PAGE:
On the other hand, the reasons why the patient 6 did not benefit from CI remain undetermined. Among the different factors that could potentially affect CI outcome [26, 28, 29], we could not identify any feature of this patient explaining her poor response. The patient carried the p.R33W mutation of the HD of NMMHC-IIA, which represents a rare variant described in only one other MYH9-RD patient . However, the clinical pictures of both patients with p.W33R do not suggest that this mutation induces a particularly severe NMMHC-IIA dysfunction with respect to other HD mutations.
CI surgery was carried out without major bleeding complications. In 4 cases with severe thrombocytopenia, bleeding risk was managed by prophylactic transfusion of 1–2 apheresis platelet concentrates. One center with experience in the care of MYH9-RD patients routinely uses tranexamic acid to prepare for surgery patients with moderate thrombocytopenia , and successfully used this drug for prophylaxis of patient 10. In 4 patients with automated platelet counts ranging from 70 to 129 × 109/L prophylaxis for bleeding was not deemed necessary. On the whole, intraoperative bleeding was minimal in 8 patients and moderate in two cases; no postoperative bleedings occurred, with the exception of the formation, in one patient, of a hematoma at the site of surgical wound, which was drained by removing one stitch without any clinically relevant consequences. In clinical practice, two aspects should be considered for management of perioperative bleeding risk of MYH9-RD patients. First, routine automated cell counters usually underestimate platelet counts of these patients. In fact, electronic instruments identify platelets mainly based on their size and fail to recognize very large platelets typical of MYH9-RD . Thus, microscopic counting should be used to assess the actual platelet counts of MYH9-RD patients for their proper management. Secondly, since in vitro platelet function in MYH9-RD is normal or only slightly reduced, the indication for prophylactic transfusions can be reasonably based on the general recommendations for thrombocytopenias. Recent guidelines recommend prophylaxis for patients with platelet counts below 100 × 109/L before surgery at critical sites, and this threshold should be considered for CI . On another line, none of the patients experienced complications related to delayed wound healing. It is therefore unlike that the complications observed in the previously reported MYH9-RD patient who received CI were dependent on factors specific to the disease . Finally, three of our patients had conditions leading to increased risk of infection that are rather frequent among MYH9-RD patients : two patients had been splenectomized because of a previous misdiagnosis with immune thrombocytopenia and one patient was on immunosuppressive treatment after kidney transplantation. None of them experienced infectious complications after administration of standard antimicrobial prophylaxis. We therefore conclude that CI is a safe procedure in MYH9-RD patients whenever adequate prophylactic interventions are carried out.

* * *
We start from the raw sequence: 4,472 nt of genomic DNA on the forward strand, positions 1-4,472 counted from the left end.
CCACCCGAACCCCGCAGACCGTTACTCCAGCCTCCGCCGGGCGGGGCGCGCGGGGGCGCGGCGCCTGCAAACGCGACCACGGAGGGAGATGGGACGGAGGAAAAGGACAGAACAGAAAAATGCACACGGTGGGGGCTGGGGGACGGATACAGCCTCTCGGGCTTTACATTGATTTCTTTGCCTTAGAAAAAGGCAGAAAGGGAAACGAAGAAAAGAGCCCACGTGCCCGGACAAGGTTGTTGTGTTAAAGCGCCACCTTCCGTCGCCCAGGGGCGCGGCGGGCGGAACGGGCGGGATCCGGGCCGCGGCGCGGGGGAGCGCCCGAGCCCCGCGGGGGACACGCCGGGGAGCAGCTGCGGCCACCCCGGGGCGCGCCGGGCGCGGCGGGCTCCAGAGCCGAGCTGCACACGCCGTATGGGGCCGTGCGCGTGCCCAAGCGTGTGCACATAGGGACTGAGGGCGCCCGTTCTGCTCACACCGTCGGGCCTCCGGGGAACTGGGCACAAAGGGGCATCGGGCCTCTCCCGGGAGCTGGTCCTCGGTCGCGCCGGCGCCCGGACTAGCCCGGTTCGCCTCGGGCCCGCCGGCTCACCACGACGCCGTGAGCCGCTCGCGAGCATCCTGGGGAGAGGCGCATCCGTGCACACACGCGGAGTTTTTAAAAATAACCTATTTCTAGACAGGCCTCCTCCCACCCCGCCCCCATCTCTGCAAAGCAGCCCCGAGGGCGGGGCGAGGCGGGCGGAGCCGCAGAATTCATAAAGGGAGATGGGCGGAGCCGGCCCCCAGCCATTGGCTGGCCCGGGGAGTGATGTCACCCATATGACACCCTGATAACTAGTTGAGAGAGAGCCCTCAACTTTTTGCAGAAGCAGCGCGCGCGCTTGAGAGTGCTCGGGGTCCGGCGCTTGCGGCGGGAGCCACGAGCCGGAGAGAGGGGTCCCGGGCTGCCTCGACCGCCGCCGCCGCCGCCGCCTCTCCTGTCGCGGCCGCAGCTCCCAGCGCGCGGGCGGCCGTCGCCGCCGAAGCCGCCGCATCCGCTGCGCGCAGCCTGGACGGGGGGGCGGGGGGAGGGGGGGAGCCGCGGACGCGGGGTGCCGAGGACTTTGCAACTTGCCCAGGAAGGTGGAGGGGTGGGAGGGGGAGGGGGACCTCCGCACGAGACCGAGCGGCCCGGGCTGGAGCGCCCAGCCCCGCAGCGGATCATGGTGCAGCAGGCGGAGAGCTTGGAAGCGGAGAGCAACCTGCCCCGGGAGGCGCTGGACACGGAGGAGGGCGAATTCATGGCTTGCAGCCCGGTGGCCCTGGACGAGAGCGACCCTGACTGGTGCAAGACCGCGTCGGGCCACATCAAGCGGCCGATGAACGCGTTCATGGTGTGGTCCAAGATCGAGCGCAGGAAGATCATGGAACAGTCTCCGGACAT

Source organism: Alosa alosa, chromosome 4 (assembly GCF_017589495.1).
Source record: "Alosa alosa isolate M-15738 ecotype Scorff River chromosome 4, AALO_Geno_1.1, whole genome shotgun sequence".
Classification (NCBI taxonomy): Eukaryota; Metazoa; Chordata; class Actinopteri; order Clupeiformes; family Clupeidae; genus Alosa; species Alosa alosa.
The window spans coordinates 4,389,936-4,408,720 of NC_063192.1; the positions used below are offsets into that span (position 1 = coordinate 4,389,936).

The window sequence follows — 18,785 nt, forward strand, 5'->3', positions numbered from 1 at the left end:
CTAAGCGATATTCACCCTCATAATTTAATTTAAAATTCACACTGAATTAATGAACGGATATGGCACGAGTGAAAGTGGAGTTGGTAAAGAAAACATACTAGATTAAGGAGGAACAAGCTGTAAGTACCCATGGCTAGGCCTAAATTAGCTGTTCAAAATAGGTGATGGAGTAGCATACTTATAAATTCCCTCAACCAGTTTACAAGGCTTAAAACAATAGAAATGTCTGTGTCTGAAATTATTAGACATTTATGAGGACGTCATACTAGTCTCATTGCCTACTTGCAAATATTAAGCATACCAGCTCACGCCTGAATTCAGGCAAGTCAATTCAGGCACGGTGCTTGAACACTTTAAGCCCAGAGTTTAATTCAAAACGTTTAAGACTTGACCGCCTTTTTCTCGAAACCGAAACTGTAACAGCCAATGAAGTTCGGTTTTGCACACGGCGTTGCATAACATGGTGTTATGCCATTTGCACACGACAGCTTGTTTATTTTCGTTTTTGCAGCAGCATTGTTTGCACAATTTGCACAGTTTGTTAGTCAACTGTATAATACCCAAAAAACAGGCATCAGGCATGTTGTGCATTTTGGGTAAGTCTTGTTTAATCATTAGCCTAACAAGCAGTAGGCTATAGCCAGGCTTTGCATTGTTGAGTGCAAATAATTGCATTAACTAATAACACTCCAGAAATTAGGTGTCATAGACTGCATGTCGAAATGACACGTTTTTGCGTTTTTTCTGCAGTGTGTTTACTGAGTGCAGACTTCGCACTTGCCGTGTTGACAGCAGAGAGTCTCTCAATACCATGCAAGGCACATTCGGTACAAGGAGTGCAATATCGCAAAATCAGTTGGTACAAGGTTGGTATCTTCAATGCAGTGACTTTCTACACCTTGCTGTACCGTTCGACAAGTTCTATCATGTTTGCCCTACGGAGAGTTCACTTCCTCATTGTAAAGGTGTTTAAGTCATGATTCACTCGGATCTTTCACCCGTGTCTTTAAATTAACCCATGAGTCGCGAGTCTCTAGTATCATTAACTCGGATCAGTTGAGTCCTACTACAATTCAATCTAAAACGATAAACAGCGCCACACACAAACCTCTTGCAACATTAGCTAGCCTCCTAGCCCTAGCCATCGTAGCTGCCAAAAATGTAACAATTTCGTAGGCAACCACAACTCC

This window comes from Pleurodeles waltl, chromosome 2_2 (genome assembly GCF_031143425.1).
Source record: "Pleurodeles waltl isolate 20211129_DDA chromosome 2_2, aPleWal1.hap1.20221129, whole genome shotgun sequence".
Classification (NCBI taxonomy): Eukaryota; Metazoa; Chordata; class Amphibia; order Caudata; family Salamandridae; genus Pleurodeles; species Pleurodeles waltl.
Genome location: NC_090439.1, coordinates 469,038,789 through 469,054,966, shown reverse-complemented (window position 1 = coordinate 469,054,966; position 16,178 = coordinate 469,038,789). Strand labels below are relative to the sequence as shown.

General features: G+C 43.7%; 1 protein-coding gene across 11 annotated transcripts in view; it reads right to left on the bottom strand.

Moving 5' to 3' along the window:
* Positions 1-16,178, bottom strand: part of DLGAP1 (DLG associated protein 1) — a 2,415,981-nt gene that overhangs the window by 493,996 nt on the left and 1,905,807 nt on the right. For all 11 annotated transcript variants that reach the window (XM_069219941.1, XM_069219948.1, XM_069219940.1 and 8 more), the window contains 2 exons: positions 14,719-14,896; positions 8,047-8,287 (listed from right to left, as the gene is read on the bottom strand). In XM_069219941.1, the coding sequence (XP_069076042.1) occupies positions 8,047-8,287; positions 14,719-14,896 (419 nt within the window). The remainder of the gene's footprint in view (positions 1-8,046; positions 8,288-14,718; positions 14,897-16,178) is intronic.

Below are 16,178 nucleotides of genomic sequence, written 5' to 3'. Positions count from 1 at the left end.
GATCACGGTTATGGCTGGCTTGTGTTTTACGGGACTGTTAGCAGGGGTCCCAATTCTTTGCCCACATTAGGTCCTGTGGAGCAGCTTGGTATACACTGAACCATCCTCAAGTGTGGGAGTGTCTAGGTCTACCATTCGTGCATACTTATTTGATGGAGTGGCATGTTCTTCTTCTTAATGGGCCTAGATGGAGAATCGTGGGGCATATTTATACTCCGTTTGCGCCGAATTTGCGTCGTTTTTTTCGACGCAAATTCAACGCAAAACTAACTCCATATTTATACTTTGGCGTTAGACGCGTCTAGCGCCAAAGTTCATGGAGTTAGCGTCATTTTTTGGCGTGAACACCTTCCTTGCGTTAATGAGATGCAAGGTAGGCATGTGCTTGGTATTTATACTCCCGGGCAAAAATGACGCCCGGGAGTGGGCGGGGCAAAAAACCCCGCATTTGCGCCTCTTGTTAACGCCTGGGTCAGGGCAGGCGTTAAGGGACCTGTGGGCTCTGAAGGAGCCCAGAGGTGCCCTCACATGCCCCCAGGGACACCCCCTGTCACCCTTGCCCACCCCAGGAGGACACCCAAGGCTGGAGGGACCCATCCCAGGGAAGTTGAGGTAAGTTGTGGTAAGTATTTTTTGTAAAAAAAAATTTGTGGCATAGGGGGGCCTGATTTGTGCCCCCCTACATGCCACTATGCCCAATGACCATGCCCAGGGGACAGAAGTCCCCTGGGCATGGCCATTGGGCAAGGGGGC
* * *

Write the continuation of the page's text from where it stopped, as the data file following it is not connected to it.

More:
Pathogenesis of MYH9-related deafness is still unclear. Studies on mouse inner ear showed that NMMHC-IIA is extensively localized in the hair cells of the organ of Corti, the spiral ligament and the spiral limbus, with only minimal expression within the spiral ganglion [12, 13]. In hair cells, NMMHC-IIA is abundantly expressed in stereocilia . Given that CI bypasses hair cells by directly stimulating the spiral ganglion, the finding that most MYH9-RD patients have excellent CI performances is consistent with the NMMHC-IIA expression pattern observed in animals and with the conclusion that MYH9 mutations primarily damage the hair cells. Altogether, these observations strengthen the notion that CI outcome is better in patients with deafness caused by defects of genes primarily expressed in the hair cells/membranous labyrinth as opposed to mutations causing spiral ganglion pathology [25, 34], and further point out the importance of genetic testing in CI candidates. The introduction of massively parallel sequencing technology led to recent development of approaches for an efficient screening of all known deafness genes simultaneously [35–37]. The identification of definite correlations between genotype and CI outcome will pave the road to a tailored patients’ management and reduce the likelihood of ineffective CIs and unnecessary costs in healthcare.
This study provides evidence that CI is safe and highly effective in restoring hearing ability in most patients with MYH9-RD and severe to profound deafness. This procedure should therefore be offered to these subjects, possibly as soon as they develop the criteria for candidacy.
AP designed the research, acquired data, analyzed and interpreted data, and drafted the manuscript. EJJV, NS, PC, CMB, HP, EK, MB, and VT acquired data, analyzed and interpreted data, and critically revised the manuscript. AG designed research, analyzed and interpreted data, and drafted the manuscript. All the authors revised and accepted the final version of the manuscript.